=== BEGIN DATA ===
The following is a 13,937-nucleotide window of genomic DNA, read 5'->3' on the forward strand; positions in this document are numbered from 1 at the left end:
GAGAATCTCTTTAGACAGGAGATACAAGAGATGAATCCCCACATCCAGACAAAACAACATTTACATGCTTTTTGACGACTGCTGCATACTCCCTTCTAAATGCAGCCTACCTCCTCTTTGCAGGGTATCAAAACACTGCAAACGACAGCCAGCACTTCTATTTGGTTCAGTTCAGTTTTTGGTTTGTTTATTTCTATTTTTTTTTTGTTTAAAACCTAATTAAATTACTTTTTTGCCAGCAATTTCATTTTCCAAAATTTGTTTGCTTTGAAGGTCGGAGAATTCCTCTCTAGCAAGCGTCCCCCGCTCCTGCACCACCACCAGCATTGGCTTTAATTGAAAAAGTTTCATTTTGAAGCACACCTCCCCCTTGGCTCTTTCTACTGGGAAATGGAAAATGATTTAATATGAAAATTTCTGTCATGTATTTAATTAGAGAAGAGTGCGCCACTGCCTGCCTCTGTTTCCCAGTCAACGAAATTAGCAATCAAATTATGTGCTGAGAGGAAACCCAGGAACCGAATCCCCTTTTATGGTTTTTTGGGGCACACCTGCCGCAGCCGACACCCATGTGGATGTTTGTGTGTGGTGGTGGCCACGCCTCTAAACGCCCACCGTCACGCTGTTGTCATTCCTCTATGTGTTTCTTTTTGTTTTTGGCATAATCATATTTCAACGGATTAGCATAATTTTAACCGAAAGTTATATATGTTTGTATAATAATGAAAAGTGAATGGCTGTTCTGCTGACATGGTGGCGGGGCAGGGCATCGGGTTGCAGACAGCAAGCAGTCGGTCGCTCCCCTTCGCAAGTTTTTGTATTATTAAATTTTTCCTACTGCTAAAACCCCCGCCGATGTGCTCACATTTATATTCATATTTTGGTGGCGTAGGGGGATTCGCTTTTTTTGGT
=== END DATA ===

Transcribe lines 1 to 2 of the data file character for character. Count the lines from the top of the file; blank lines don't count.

The following is a 13,937-nucleotide window of genomic DNA, read 5'->3' on the forward strand; positions in this document are numbered from 1 at the left end:
GAGAATCTCTTTAGACAGGAGATACAAGAGATGAATCCCCACATCCAGACAAAACAACATTTACATGCTTTTTGACGACTGCTGCATACTCCCTTCTAAATGCAGCCTACCTCCTCTTTGCAGGGTATCAAAACACTGCAAACGACAGCCAGCACTTCTATTTGGTTCAGTTCAGTTTTTGGTTTGTTTATTTCTATTTTTTTTTTGTTTAAAACCTAATTAAATTACTTTTTTGCCAGCAATTTCATTTTCCAAAATTTGTTTGCTTTGAAGGTCGGAGAATTCCTCTCTAGCAAGCGTCCCCCGCTCCTGCACCACCACCAGCATTGGCTTTAATTGAAAAAGTTTCATTTTGAAGCACACCTCCCCCTTGGCTCTTTCTACTGGGAAATGGAAAATGATTTAATATGAAAATTTCTGTCATGTATTTAATTAGAGAAGAGTGCGCCACTGCCTGCCTCTGTTTCCCAGTCAACGAAATTAGCAATCAAATTATGTGCTGAGAGGAAACCCAGGAACCGAATCCCCTTTTATGGTTTTTTGGGGCACACCTGCCGCAGCCGACACCCATGTGGATGTTTGTGTGTGGTGGTGGCCACGCCTCTAAACGCCCACCGTCACGCTGTTGTCATTCCTCTATGTGTTTCTTTTTGTTTTTGGCATAATCATATTTCAACGGATTAGCATAATTTTAACCGAAAGTTATATATGTTTGTATAATAATGAAAAGTGAATGGCTGTTCTGCTGACATGGTGGCGGGGCAGGGCATCGGGTTGCAGACAGCAAGCAGTCGGTCGCTCCCCTTCGCAAGTTTTTGTATTATTAAATTTTTCCTACTGCTAAAACCCCCGCCGATGTGCTCACATTTATATTCATATTTTGGTGGCGTAGGGGGATTCGCTTTTTTTGGT